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27 Days, With a Carry-On

After several emails and comments posted on this website, I have decided to write about how I travel when not in our motorhome... or, how to travel for a month with only carry-on luggage. (You may recall this is the same way I traveled two years ago for a month in Italy. Male readers may want to move right along to a different website about this time (except My Driver also traveled with only a carry-on and a backpack during this trip).

I traveled with a 20-inch suitcase with four wheels for flat-movement, and a large tote bag. The tote held my laptop (it is teeny), iPad, camera, needlework, travel documents and personal items during our flights. For daily use, my trusty folding black La Pilage with a cross-body strap, served as my handbag, but traveled empty inside the suitcase during flights.

International carriers usually require a 20-inch suitcase as the largest acceptable carry-on, while in the US, a 22-inch is often accepted. (Please, please, please, check with your airline and do not accept my experience as gospel, as requirements change daily. NOTE: every flight we took was Business Class and this may have afforded us some leeway?) I use aVitorinox 20-inch carry-on (item #32301901). This is the same case I keep in the basement of the motorhome to use if we need to jet off somewhere (or go to LA for a few days).

This case is expandable, but I have never expanded the zippers (yet). The suitcase comes with a flat divider. I have never used the divider - can't figure out a purpose for this divider, except to take up space. It remained at home. The Vitorinox has wheels which allow the case to float along upright, instead of dragged at an angle on two wheels. Even with my tote bag wrapped around the handle, it was effortless to push the suitcase through airports, down airplane aisles and hotel corridors. It simply glides. At 23 pounds, fully packed, I could lift the bag over my head and on most planes I was able to get it into the overhead storage bin. On a few planes, I was simply too short to reach the overhead bin. Luckily I travel with a tall man.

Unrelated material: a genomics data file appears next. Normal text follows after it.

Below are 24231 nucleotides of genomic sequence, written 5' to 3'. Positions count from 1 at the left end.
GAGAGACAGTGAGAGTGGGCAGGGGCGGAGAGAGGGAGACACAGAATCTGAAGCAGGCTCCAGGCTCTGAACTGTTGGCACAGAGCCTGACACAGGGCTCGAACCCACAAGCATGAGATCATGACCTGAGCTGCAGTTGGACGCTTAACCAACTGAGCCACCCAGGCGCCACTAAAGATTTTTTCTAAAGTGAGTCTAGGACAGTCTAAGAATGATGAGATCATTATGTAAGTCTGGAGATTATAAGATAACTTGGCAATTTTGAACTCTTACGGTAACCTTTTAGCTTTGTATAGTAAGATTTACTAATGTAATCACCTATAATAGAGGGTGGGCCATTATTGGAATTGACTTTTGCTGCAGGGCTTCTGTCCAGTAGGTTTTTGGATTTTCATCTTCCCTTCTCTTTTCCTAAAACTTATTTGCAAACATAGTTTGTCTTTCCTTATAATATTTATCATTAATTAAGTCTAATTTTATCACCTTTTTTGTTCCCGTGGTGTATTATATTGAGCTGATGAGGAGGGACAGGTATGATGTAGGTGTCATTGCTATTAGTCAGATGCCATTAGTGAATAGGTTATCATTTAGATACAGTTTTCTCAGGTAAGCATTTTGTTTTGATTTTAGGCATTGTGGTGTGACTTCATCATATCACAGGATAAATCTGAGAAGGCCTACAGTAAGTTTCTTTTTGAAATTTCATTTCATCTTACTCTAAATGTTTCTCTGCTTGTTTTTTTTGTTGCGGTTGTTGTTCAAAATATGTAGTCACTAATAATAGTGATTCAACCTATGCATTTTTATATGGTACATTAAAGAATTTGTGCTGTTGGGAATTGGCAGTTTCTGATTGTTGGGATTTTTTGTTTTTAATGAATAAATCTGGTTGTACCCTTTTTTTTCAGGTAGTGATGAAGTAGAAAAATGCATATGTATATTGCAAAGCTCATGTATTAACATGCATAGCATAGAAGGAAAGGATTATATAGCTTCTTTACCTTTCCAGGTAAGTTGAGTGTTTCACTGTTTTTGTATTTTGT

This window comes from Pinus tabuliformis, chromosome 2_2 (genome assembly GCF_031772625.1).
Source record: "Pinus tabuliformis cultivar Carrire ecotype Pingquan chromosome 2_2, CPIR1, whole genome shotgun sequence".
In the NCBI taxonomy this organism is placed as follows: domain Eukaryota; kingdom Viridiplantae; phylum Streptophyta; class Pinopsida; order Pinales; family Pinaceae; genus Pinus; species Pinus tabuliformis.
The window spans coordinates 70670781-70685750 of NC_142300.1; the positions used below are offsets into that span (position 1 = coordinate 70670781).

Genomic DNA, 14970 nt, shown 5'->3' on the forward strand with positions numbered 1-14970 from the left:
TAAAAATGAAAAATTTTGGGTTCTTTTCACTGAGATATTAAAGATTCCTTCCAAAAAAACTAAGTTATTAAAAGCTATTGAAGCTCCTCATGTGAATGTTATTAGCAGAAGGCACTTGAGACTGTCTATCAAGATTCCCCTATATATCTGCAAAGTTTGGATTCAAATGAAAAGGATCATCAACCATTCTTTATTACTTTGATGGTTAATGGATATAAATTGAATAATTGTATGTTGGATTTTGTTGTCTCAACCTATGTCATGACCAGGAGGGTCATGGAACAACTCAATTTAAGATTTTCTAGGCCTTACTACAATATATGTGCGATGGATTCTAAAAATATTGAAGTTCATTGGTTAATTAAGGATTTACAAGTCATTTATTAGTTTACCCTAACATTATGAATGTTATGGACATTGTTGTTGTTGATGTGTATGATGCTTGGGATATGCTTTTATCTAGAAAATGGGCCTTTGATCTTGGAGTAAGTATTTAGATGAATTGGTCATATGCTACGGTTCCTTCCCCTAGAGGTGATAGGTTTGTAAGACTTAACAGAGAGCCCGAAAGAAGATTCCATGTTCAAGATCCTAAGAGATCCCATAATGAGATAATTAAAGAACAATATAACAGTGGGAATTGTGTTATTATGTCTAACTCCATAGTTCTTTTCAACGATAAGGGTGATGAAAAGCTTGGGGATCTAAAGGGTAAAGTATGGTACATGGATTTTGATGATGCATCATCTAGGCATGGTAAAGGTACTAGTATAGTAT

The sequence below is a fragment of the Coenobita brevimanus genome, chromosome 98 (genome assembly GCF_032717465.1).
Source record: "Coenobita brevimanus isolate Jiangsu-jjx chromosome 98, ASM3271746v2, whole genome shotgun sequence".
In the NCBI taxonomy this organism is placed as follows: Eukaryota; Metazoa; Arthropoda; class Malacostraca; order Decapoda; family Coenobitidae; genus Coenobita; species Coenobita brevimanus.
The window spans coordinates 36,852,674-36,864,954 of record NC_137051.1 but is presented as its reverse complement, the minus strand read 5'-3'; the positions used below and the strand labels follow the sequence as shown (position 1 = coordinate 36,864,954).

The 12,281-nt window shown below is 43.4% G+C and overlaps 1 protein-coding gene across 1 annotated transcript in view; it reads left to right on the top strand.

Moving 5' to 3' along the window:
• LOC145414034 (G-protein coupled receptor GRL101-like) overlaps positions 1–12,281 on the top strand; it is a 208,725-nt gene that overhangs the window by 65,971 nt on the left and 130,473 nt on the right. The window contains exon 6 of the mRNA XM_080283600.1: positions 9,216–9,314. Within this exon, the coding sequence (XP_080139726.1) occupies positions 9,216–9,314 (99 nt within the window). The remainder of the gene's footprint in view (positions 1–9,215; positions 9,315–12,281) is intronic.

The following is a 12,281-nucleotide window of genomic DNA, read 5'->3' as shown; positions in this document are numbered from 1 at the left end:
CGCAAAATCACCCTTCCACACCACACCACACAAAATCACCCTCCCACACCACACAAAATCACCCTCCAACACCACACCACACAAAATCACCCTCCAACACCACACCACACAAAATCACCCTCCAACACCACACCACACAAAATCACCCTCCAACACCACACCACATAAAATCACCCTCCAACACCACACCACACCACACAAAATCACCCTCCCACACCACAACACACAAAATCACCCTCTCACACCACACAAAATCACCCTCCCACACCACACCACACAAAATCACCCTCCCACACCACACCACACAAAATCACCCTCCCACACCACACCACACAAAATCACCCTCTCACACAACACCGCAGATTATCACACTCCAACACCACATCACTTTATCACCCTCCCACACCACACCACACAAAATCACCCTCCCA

his is the only orange thing I own

Yes, this is a teeny little suitcase and I am not a teeny little person. Though away for over three weeks, I packed for one week. Hotels have laundry service and hotels have sinks in the bathroom to wash out a few items. There is a method to my madness and the secret is to pack dresses. Especially dresses that are long, wrinkle-resistant and dark-colored. I know this method will not work if you are going trekking in Nepal, but for a "city" holiday dresses are your friend. A dress is always appropriate, takes up little space in a suitcase and, cleverly accessorized, can be worn to a museum, a restaurant, a cocktail party, a grocery store - or to a track meet (especially if Prince Albert is seated a few seats away). A dress is cool in heat, and if visiting an area of the world where decorum is important, you are always properly attired in a dress (assuming it isn't a mini and that it covers your arms). I brought 4 slip-on dresses, three skirts, three tops, one pair of black capri's, undies and three light-weight (white, black, pink) sweater/shrugs (because I am rarely comfortable showing my bare shoulders... but that's my problem). Everything was mix and match - black, white, grey and pink only. Two necklaces, two light-weight (decorative only) scarves. Four handkerchiefs. I wore a pair of long pants on the plane. (The two long-haul flights were the only time I wore the pants.) I also brought a light-weight satiny gown and robe to wear around the hotel room as PJ/lounger, as I knew it would be icy-cold in our hotel rooms - and wore the robe daily. I rolled my clothes before packing, but stopped half-way through the trip. Rolling didn't really take up less space after all.